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NTP — Anthraquinone Abstract: HHS Response to Rfc

March 19, 2003.

Mr. Jerry Cook 
Technical Director 
Chemical Products Corporation 
Cartersville, Georgia 30120

Dear Mr. Cook:

I am writing to you in response to your recent filing of a Submission for Information Quality Request for Correction of the Abstract for Draft National Toxicology Program (NTP) Technical Report TR-494. Given there is a process for handling comments regarding Draft NTP Technical Reports, we are responding to your request consistent with that process. Our process includes compiling all comments received on Draft NTP Technical Reports and making them available to key NTP staff and to the NTP Board of Scientific Counselors Technical Reports Review Subcommittee as part of the information that the Subcommittee considers in its formal peer review of the findings and conclusions of these reports. The peer reviews are held approximately twice each year in a public forum, and there is opportunity at each meeting for the public to make oral comments to the Subcommittee on any report being reviewed in addition to submitting written comments.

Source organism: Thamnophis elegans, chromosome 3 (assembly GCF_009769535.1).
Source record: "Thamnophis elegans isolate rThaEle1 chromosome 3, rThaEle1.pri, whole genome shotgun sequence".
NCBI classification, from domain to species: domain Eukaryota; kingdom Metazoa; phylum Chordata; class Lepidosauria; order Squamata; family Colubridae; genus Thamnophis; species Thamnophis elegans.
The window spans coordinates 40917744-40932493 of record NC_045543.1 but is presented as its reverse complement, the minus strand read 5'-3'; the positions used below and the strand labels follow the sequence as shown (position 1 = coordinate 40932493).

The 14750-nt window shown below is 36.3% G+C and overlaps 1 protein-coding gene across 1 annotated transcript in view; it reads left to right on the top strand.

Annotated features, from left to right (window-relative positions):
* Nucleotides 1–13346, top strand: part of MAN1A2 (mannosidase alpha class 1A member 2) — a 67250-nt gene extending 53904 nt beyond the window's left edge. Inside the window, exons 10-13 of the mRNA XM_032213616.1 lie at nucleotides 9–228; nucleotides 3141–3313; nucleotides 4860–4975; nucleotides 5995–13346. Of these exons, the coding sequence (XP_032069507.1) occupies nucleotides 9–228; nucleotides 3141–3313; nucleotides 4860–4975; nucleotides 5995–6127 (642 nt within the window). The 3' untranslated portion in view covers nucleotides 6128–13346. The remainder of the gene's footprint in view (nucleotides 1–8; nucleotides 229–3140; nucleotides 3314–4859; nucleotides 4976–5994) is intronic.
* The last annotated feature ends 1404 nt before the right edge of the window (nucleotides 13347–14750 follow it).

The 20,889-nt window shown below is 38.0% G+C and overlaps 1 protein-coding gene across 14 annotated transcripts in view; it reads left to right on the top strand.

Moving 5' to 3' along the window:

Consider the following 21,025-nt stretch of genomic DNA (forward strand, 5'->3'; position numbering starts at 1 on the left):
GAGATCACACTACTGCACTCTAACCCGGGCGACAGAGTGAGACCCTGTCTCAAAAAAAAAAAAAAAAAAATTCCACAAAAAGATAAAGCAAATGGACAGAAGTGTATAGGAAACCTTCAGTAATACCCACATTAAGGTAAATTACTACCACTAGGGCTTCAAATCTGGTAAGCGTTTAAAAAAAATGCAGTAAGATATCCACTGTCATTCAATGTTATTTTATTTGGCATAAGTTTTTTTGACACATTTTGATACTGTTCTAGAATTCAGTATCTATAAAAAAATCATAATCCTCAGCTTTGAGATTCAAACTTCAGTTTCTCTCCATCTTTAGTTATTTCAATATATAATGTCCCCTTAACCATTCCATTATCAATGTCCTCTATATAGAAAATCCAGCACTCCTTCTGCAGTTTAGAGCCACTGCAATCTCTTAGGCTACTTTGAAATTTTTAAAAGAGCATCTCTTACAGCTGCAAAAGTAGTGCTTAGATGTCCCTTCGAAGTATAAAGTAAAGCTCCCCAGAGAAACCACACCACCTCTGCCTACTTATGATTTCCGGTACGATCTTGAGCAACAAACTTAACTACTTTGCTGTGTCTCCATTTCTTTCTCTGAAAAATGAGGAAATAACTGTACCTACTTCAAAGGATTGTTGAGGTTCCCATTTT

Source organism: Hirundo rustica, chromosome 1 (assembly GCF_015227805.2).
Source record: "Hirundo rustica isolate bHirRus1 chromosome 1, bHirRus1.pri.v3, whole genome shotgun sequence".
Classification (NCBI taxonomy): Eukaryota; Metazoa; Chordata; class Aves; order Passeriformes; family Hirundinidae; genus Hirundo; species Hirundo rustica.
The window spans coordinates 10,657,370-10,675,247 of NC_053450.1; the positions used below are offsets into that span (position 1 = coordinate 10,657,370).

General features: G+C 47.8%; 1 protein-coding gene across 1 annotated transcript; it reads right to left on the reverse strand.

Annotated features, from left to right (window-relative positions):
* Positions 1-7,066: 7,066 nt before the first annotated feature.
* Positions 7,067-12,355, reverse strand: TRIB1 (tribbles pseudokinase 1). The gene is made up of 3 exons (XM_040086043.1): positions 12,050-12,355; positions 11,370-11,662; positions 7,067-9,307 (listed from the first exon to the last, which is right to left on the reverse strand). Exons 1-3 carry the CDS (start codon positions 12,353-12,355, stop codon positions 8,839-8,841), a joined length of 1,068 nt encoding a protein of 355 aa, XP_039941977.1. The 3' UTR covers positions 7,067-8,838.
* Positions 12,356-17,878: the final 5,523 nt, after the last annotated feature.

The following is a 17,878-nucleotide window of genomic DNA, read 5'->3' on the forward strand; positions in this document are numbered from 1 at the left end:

The basis for your request is the presence of a 0.1% 9-nitroanthracene contaminant in the sample of anthraquinone used in the NTP two-year carcinogenicity study and your contention that the presence of this mutagenic contaminant compromised the study. I appreciate your communicating your concerns regarding this abstract and would like to let you know the steps we are taking to update the public about our progress on studies of anthraquinone. Given the passage of time since the peer review of Draft NTP Technical Report TR-494 and our follow-up studies on anthraquinone described below, the current abstract for draft TR-494 is incomplete. We plan to put the following additional information on the NTP web site with the abstract within approximately one month.

  • A statement that the anthraquinone sample used in our two-year study and in the Salmonella mutagencity test giving positive results contained 0.1% contamination by 9-nitroanthracene.